She enthuses women to be courageous

Advocating fearlessness: National Commission for Women Member Nirmala Venkatesh.

Advocating fearlessness: National Commission for Women Member Nirmala Venkatesh.   | Photo Credit: — Photo: S.Thanthoni

Ramya Kannan

“Only if a woman complains against an atrocity can the society come to her rescue”

Chennai: Storming into the Esplanade police station, she demands to see the policeman who has allegedly been harassing 80- year old Ranganayaki, a biscuit vendor. Catching sight of a constable who hesitates to stand, she snaps, “You have to salute me. I am part of the National Commission for Women – an autonomous, statutory body with quasi-judicial powers.”

The constable stumbles as he hastily rises and prefers a stiff salute.

The atmosphere in the police station changes completely. National Commission for Women member Nirmala Venkatesh is the type to seek instant justice when she thinks women are getting a raw deal. “There is nothing wrong in going to the pubs. It is the 21st century and everyone has his or her freedom. And no one has the right to beat up a woman as it was done in Mangalore. But what worries me is that no woman has even bothered to complain,” Ms.Venkatesh says emphatically.

That is her biggest self-appointed task then– to enthuse our women to come out boldly and complain if they have been abused, violated or plainly discriminated against.

Currently leading a three-member NCW team to Mangalore where women in a pub were beaten up, Ms.Venkatesh, who has been on the Commission since 2005, feels the team’s hands are tied simply because the women will not complain.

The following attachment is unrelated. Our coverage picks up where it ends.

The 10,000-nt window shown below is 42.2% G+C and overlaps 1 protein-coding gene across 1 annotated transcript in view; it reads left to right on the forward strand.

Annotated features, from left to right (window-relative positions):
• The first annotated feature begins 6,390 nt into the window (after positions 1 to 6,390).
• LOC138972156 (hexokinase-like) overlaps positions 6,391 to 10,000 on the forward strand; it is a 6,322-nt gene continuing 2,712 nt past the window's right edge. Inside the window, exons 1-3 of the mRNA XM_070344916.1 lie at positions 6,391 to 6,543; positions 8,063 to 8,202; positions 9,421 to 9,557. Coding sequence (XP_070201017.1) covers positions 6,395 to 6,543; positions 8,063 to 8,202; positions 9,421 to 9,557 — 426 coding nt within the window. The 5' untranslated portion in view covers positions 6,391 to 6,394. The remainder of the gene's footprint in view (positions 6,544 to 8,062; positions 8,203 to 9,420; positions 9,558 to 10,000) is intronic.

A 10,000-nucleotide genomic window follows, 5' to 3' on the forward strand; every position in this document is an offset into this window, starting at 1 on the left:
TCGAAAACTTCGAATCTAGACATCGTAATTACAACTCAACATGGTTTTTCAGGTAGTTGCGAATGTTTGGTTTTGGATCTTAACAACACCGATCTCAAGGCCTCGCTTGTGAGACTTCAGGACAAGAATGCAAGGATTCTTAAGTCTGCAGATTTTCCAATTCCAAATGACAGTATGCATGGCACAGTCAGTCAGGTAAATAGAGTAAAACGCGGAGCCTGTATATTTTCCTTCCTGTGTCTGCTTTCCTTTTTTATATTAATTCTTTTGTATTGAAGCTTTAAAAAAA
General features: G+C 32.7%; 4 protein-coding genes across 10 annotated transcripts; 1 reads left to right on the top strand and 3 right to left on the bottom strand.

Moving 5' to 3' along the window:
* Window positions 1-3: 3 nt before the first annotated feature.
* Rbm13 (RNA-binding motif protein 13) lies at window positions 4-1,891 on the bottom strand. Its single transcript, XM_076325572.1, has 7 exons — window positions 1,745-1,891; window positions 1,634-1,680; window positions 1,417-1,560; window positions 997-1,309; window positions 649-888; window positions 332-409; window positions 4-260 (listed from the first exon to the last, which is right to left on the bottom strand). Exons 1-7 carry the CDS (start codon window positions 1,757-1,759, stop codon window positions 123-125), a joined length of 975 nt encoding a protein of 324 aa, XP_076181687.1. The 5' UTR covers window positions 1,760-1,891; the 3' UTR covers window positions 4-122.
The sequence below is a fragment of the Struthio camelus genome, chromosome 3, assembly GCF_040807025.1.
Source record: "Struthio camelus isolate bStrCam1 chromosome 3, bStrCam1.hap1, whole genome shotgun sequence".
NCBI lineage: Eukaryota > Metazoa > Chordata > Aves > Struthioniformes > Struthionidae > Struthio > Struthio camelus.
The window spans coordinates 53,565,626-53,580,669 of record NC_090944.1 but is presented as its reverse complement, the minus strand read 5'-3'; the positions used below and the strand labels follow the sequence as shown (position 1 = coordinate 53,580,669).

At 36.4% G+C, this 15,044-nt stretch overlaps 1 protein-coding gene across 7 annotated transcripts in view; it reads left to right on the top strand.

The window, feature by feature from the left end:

“Only if a woman complains against an atrocity can the society come to her rescue. Let her be aware that the Commission, the society and the media are with her,” she says.

The fact that the women do not complain frustrates the process of law and the perpetrators may go scot-free, she explains, acknowledging that a woman would have to be courageous to do that.

Came up the hard way

She must know, for she came up the hard way. Widowed early in her marriage when her husband expired in a road accident, Ms.Venkatesh had to struggle to bring her two girls up.

“My life has been full of hardships and I have had to struggle a lot. That has perhaps taught me how to fight the battles,” she says.

For 20 years, she worked in a bank to keep the fires of the hearth going and to give her daughters a good education.

Her daughters are now in the US, one a doctor and the other, pursuing her MBA.

She soon realised it was time to quit and do what her heart kept telling her to do – work for the welfare of women.

“I think I have always spoken for the rights of women even when I was not in public life. It helped that I had a post graduate degree and a degree in law. I was committed, serious about making a difference and had knowledge of the law. I was ready to enter public life,” she said.

In fact, in her opinion, the NCW must appoint members who have a strong grounding in law as she believes it will enable them to execute their tasks better.

Elected to the Legislative Council in Karnataka on a Congress ticket, she has had a stint in politics, which she hopes to continue again.

In fact, she is contemplating contesting the general elections later this year.

But she adds, “It is my plan, but things are rather premature right now.”

She is hoping that armed with the experience that membership of the NCW has provided her she will be prepared to tackle the problems of the women in her constituency.

Her work at the grassroots will stand her in good stead, she believes.

Ask her mantra for the huge self-appointed task in front of her.

Her answer comes pat: “Courage, hard work and self confidence, not only for me, but all the women of this country.”

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